Vinyl chloride is considered by the USEPA to be a known human carcinogen. There is no current oral carcinogenic slope factor from which to calculate a Lifetime Excess Cancer Risk (LECR) value for vinyl chloride exposure at the site. However exposure doses (based upon maximum detected concentrations of the compound in potable wells) are within estimated human cancer risk levels (low increased to no apparent increased risk) represented in the ATSDR Toxicological Profile for Vinyl Chloride. This excess cancer risk may be interpreted according to the following scenario. If ten thousand persons were exposed for 17 years through ingestion to the maximum levels of vinyl chloride found in groundwater at the site, one additional cancer may occur in 70 years. For the members of the one household where vinyl chloride was found in well water it is therefore unlikely that they will develop cancer as a result of their exposure.
Site data indicate that exposure to mercury occurred among residents in the area of the Delilah Road Landfill through the ingestion pathway. for a period of approximately 17 years, between two and ten households were exposed daily to low doses of mercury by using contaminated groundwater for drinking and other domestic purposes. (Mercury data at the site was rejected for QA/QC; ten households represent the maximum number potentially exposed.) Exposure dose assessment assumes that adults drink on the average of 2 liters of well water per day, while children drink one liter per day.
There is no current chronic oral minimum risk level value or oral RfD for mercury. Based upon maximum levels of mercury detected in potable wells at the site, calculated exposure doses were below the no observed adverse effect level represented in the ATSDR Toxicological Profile for Mercury. At such concentrations, it is not likely that adverse health effects would occur.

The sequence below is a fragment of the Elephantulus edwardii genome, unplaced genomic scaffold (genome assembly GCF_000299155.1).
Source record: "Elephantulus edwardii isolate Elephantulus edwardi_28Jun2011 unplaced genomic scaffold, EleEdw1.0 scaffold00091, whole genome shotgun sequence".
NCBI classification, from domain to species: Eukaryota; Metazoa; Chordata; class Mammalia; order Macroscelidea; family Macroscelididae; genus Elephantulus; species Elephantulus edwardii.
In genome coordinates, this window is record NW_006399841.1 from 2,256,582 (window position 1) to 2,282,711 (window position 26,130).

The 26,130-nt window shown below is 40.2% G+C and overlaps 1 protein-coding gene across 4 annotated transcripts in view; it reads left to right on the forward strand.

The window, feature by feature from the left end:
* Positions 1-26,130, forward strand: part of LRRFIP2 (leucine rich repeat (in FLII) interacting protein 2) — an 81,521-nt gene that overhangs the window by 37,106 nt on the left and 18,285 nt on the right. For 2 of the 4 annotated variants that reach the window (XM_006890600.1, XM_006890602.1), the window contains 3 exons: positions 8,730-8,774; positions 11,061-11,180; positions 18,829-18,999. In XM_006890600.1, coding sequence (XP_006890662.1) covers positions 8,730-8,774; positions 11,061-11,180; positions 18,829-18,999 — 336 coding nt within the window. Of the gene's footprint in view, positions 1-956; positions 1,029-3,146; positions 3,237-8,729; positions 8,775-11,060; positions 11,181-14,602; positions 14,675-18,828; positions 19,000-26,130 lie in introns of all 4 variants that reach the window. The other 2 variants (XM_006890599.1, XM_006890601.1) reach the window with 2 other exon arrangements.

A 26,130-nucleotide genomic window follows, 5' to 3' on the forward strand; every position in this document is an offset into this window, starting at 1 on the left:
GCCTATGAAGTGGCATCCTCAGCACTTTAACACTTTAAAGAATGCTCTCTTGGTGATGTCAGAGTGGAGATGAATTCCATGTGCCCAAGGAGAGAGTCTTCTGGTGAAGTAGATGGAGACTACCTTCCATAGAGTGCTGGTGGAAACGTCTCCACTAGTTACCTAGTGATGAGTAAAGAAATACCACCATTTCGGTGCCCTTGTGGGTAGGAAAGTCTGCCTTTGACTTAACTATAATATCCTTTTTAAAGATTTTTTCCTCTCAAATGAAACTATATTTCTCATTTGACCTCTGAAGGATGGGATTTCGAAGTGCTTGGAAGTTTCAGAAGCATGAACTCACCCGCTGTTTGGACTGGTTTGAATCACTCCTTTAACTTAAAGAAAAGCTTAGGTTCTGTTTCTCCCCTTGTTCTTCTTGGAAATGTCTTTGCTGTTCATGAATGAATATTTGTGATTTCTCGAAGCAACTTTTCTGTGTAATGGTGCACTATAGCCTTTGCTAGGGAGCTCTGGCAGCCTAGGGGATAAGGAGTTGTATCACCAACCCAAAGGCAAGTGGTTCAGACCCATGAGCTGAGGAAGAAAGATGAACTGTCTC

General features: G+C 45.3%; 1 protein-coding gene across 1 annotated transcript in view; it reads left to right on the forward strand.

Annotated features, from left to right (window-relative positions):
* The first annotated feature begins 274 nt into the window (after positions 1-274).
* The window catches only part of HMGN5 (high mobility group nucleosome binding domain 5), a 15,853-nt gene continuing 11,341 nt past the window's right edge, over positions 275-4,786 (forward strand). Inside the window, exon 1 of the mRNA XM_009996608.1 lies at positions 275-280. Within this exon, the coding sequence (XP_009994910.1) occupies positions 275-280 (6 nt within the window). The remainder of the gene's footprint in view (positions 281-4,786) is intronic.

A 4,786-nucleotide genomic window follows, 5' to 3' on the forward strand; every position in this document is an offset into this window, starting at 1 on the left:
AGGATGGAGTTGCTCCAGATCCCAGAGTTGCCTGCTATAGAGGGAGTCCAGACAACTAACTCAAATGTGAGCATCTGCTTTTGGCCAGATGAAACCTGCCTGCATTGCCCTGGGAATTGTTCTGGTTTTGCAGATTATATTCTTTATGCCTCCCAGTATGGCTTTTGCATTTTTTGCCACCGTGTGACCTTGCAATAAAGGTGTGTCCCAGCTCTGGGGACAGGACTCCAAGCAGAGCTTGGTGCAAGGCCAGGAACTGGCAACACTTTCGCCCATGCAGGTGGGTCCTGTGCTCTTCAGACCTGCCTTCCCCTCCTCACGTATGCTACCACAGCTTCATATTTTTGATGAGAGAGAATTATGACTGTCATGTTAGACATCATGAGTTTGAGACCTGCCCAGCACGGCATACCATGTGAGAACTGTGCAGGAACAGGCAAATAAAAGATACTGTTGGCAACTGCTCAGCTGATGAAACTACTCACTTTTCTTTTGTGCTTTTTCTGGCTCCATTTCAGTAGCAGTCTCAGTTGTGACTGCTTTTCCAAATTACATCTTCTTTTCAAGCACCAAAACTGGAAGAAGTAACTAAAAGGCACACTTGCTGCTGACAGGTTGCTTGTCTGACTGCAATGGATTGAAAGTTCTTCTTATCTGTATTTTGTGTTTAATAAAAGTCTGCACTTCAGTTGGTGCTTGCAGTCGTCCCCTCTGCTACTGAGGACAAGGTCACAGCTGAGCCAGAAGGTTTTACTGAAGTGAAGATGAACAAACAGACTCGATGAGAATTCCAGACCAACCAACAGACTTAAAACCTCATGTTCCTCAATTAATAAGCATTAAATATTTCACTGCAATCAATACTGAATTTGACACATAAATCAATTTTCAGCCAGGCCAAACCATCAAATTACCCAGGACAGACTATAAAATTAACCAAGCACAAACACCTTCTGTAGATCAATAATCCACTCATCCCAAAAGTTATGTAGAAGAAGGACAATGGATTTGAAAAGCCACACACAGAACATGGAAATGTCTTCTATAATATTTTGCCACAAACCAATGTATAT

Site data indicate that exposure to lead occurred among residents in the area of the Delilah Road Landfill through the ingestion pathway. For a period of approximately 17 years, 9 households were exposed daily to lead by using contaminated groundwater for drinking and other domestic purposes. Exposure dose assessment assumes that adults drink on the average of two liters of well water per day, while children drink one liter per day.
There is no current chronic oral exposure minimum risk level value or oral RfD for lead. Based upon maximum levels of lead detected in potable wells at the site, calculated exposure doses were below the NOAEL (for animal studies) represented in the ATSDR Toxicological Profile for Lead. However, maximum levels of lead found at the site in potable wells exceeded the USEPA action level of 15 ppb. Children are particularly sensitive to the effects of lead; hematological, renal, hepatic, and neurological effects may have been possible among children exposed in the area of the site.
Site data indicate that exposure to cadmium occurred among residents in the Delilah Road Landfill through the ingestion pathway. For a period of approximately 17 years, five households were exposed daily to low doses of cadmium by using contaminated groundwater for drinking and other domestic purposes. Exposure dose assessment assumes that adults drink two liters of well water per day, while children drink one liter per day.
Based upon maximum levels of cadmium detected in potable wells at the site, exposure doses were approximately equal to the ATSDR chronic oral Minimum Risk Level of 0.0002 mg/kg/day. At such concentrations, it is not likely that adverse health effects would occur.